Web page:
Flexible working has long been a growing business practice in the UK as companies have noticed that it can boost morale, productivity and sustain company loyalty. As soon as there were whisperings followed by reports that Coronavirus was sweeping through the UK, many companies have begun to enforce self-isolation and are encouraging working from home.
So, what is best practice of working from home? We all remember Robert Kelly’s family ‘blooper’ becoming viral. His two little children barged into his office in the middle of a live BBC interview, only to be dragged out by his mortified wife, whilst Mr. Kelly shut his eyes and took a deep breath, echoing the sentiment of many parents who perhaps work from home but with the distraction of family life.
Coronavirus has inadvertently given us the opportunity to really delve into the ‘working from home’ etiquette on a mammoth scale. Technology makes working from home much more accessible with video conferences giving us an instant virtual boardroom with our global colleagues. Despite the distance, as humans we still need to see each other’s faces to gage response and moods. As a remotely based colleague, you worry about missing out on those ‘water cooler’ conversations. Therefore steps should be taken to ensure that video conferences are preferential to conference calls. This will help inject personality into the team and humanise a team who rarely are in the same room.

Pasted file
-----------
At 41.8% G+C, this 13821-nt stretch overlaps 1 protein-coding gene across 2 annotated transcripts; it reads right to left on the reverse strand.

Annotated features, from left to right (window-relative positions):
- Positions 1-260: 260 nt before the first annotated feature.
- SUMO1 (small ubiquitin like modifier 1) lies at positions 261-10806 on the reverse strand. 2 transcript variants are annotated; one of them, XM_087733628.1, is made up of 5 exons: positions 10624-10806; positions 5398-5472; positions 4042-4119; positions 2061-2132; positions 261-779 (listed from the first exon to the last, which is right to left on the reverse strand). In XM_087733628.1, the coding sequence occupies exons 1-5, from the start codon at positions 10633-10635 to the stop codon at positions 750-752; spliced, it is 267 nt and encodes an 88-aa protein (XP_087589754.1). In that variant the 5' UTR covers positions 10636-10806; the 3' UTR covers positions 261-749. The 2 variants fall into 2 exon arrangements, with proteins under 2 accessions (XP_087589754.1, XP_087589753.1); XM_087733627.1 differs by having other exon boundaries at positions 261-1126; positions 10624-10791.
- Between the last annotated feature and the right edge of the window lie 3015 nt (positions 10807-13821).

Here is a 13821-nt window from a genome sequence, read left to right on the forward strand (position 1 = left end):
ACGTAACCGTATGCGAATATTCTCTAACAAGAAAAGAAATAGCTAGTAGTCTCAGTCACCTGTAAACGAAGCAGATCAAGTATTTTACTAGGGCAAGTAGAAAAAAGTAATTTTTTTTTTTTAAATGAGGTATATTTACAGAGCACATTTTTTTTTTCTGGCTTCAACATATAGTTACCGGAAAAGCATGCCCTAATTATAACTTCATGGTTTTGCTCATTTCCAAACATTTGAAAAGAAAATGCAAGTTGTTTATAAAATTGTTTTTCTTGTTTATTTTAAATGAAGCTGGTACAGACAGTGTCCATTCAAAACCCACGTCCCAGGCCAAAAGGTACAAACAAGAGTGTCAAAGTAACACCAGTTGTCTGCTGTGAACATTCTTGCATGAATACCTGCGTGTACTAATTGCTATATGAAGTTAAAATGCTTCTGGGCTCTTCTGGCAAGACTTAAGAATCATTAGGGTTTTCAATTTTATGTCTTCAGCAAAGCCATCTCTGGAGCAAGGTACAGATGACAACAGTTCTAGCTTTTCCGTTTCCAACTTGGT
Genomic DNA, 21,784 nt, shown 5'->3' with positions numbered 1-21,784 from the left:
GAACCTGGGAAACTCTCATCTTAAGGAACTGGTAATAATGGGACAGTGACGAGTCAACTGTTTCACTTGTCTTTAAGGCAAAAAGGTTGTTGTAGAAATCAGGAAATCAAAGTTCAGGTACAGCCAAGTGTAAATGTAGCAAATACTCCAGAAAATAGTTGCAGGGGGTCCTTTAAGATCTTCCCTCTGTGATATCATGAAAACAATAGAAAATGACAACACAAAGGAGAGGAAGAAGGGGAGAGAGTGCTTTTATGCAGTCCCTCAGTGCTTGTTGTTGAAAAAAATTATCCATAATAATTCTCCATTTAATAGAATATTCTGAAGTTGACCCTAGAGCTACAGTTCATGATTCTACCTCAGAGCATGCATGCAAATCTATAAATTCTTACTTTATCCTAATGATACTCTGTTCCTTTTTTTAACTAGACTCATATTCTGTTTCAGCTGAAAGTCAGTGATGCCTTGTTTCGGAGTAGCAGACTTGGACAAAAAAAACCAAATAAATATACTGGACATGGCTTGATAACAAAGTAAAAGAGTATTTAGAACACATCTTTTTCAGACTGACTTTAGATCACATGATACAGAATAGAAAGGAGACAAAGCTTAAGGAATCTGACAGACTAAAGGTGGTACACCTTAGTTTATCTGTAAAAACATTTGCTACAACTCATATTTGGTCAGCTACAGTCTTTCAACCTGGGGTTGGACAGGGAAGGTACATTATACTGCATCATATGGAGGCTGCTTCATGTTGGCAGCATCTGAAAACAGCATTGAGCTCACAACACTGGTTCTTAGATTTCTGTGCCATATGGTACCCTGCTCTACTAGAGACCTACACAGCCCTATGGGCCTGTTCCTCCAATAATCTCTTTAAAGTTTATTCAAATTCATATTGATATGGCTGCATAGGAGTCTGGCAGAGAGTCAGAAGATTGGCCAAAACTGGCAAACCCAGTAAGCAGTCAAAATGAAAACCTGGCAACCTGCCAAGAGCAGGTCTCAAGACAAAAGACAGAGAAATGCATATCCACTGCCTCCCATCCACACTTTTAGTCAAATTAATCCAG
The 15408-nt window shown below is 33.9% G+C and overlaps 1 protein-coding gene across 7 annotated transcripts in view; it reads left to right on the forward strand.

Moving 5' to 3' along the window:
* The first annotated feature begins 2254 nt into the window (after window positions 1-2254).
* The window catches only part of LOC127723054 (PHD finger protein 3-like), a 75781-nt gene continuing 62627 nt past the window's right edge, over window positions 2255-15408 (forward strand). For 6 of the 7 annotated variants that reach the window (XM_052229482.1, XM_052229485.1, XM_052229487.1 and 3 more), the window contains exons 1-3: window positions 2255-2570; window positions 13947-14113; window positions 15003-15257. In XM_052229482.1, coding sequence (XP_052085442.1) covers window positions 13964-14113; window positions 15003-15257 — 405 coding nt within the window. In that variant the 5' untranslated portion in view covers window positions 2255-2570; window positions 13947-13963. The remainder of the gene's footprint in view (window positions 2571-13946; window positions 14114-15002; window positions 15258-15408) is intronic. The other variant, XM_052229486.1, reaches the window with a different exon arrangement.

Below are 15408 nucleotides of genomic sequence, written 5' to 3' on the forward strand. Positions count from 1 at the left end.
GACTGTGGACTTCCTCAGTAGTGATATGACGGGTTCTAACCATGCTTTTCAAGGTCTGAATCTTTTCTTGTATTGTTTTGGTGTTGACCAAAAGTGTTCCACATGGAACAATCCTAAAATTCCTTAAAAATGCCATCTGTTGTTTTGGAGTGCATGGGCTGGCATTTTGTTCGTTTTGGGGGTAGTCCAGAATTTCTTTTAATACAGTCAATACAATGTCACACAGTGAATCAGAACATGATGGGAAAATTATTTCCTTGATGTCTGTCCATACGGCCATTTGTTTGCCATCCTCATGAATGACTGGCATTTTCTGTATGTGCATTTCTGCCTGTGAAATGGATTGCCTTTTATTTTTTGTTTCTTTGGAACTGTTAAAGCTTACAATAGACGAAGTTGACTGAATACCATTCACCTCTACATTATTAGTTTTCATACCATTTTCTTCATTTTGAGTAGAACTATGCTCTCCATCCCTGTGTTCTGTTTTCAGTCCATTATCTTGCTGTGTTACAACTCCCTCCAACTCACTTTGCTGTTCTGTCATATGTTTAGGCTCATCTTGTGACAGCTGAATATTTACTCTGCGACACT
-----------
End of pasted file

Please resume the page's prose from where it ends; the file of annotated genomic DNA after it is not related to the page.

Big decisions can be made promptly and spontaneously in the office and management should ensure that important information is communicated via shared documents or messenger. Although your employees may seldom congregate in the same space, a centralised communication system can allow for all parties to be kept up to speed and ensure that there are no exclusions.
Being your own ‘time keeper’ can be difficult and some may find it hard to stay motivated and task driven when not in an office environment. Therefore keeping an ‘office-like’ routine is important: still set your alarm, make that morning coffee and dress as you would for the work place.
Many people still need to have the ‘background noise’ and a generally busy and bustling environment to get settled into work. A library or coffee shop can offer that workplace simulation if the silence at home is deafening.
Ultimately there are still two camps when it comes to WFH and how employers view this. One believes it slows productivity, the other insists their work forces are harder working and happier. There is no doubt that if used correctly, it can de-stress employees, improve productivity and save money. If you are an employer who has implemented ‘working from home’, you may have noticed less absences as employees are more likely to ‘battle through’ at home, especially if they don’t have to face the daily commute as well.
It can be a difficult transition for some companies, it may not be a suitable option at all in some cases. As an employer, not having visibility and the fear of abusing the privilege can be off putting. However ultimately what matters is getting the job done and with the Coronavirus forcing many companies to implement ‘working from home’, this could be the time to see if it fits your company or job role.